NRL great PAUL GALLEN will appear on Nine’s 100% FOOTY every Monday night of the NRL season, debating rugby league’s hottest topics alongside Phil Gould and James Bracey. Tune in tonight at 9:45pm (AEST) as the panel looks back at round 21!
The reaction to Ricky Stuart’s blow-up on Saturday night has been utterly ridiculous.
Ricky was my coach at Cronulla for four seasons. He’s a very passionate person, everyone knows that. There’s no secrets with him, he wears his heart on his sleeve. What you see is what you get. He’s also a very loyal person.
What happened after the match between Canberra and Penrith has exposed one of the things that frustrates the hell out of me, and it’s the problem with the post-match press conference.
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I’ve been there, not as a coach obviously but as a player and as a captain.
Doing a media conference moments after a game is just stupid.
What’s happened with Ricky is exactly what the media wants and it’s what the public wants. To an extent it’s what those running the game want too, although obviously not in the manner that we saw on Saturday night.
Everyone wants someone to go into that media conference and say something stupid or outrageous so we’ve got something to talk about for three or four days. The whole rugby league media cycle is built on that.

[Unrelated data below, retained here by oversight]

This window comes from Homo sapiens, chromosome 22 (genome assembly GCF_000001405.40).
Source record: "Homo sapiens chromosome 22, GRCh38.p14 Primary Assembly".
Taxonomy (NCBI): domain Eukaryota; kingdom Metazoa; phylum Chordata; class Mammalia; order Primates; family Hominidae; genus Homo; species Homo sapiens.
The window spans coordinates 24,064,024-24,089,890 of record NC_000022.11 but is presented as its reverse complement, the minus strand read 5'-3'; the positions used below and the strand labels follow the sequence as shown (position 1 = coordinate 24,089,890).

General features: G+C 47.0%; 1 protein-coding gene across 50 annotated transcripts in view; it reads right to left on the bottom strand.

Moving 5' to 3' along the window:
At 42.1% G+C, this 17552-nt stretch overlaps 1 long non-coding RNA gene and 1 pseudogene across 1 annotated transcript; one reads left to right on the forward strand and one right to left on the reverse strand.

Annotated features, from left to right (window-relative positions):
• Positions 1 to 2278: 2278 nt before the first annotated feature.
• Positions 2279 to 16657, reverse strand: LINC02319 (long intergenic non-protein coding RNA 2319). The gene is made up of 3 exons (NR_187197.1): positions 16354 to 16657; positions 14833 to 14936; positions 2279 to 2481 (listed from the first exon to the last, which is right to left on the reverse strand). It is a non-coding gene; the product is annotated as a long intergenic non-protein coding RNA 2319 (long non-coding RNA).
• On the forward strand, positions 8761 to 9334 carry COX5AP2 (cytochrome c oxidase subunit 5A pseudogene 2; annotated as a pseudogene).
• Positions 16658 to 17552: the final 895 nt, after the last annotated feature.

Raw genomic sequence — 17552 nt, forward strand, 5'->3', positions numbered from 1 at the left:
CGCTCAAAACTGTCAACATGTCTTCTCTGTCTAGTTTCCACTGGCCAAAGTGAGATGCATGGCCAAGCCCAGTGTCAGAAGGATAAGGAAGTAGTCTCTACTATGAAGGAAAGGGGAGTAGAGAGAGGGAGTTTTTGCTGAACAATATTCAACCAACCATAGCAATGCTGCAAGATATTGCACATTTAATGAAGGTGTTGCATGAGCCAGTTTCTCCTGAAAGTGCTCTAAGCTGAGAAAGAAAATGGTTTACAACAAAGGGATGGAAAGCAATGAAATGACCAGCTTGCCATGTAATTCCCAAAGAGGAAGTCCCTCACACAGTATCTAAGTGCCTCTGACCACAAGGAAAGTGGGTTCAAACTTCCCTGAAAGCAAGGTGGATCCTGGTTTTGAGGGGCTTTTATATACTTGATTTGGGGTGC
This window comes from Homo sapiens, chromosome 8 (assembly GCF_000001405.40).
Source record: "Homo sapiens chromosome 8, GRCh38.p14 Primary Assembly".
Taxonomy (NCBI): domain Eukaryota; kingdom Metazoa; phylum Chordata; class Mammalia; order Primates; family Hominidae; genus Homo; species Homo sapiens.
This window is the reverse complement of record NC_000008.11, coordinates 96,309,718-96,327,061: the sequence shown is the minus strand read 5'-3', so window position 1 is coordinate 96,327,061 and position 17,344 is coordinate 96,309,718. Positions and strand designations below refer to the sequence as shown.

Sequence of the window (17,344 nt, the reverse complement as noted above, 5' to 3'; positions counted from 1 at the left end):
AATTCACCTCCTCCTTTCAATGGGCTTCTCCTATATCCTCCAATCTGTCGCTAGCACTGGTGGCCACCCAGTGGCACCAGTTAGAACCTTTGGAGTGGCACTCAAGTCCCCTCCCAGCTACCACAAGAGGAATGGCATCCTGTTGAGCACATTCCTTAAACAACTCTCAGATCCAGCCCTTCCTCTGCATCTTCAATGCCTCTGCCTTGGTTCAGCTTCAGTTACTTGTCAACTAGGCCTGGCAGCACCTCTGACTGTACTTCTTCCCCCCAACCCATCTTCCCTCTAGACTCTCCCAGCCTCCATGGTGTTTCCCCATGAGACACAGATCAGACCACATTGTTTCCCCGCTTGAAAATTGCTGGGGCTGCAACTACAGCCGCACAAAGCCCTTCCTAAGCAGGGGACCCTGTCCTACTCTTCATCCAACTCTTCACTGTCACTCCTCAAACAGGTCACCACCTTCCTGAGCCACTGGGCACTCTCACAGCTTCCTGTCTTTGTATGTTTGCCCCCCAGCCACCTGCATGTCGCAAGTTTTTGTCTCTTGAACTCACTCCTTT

The trouble is, as soon as someone says something controversial, we want to punish them and hang them out to dry. Suspending Ricky would be preposterous.
Freddy ‘in shock’ as Stuart comments
I don’t know why coaches are forced to do a media conference straight after a game, it’s stupid and 99 per cent of the time it’s boring.
The coaches go in there, and whenever they get asked a question about a contentious play they have the same answer.
“I didn’t really get a good look at it,” they say, which fools nobody. It’s boring. They should do it the next day, when they’ve had time to get over the emotion of the game.
That gives them time to review the game properly, and when they’re asked about any controversy that arose from the match they can give a considered answer. They’ll have seen all the replays from all the angles, and spoken to the players involved if it was from their team. Then they can speak about it properly.
The way it works is the match finishes, you go into the sheds and a lot of times the coach is halfway through the team talk and the media manager will tell them it’s time to go and do the press conference, and they have to walk out.
Stuart brands Panther a ‘weak-gutted dog’
It doesn’t matter if they’re midway through a spray, or midway through celebrating a win, it’s just ludicrous. They should not have to do it.
It’s why we usually get nothing but clichés from the coaches. I don’t know why we bother.
If Ricky had spoken to the media on Sunday morning, he certainly wouldn’t have gone as hard as he did. There’s obviously history there between himself and Jaeman Salmon, it’s none of my business but clearly there’s an issue.
The quicker the NRL nips this in the bud, by fining Ricky and moving on, the better everyone will be. And I mean everyone, not just Ricky. This whole matter is not good for anyone. Neither party needs what happened in the past to be dragged up a decade later. Everyone’s got a history, it’s better if this just goes away quickly.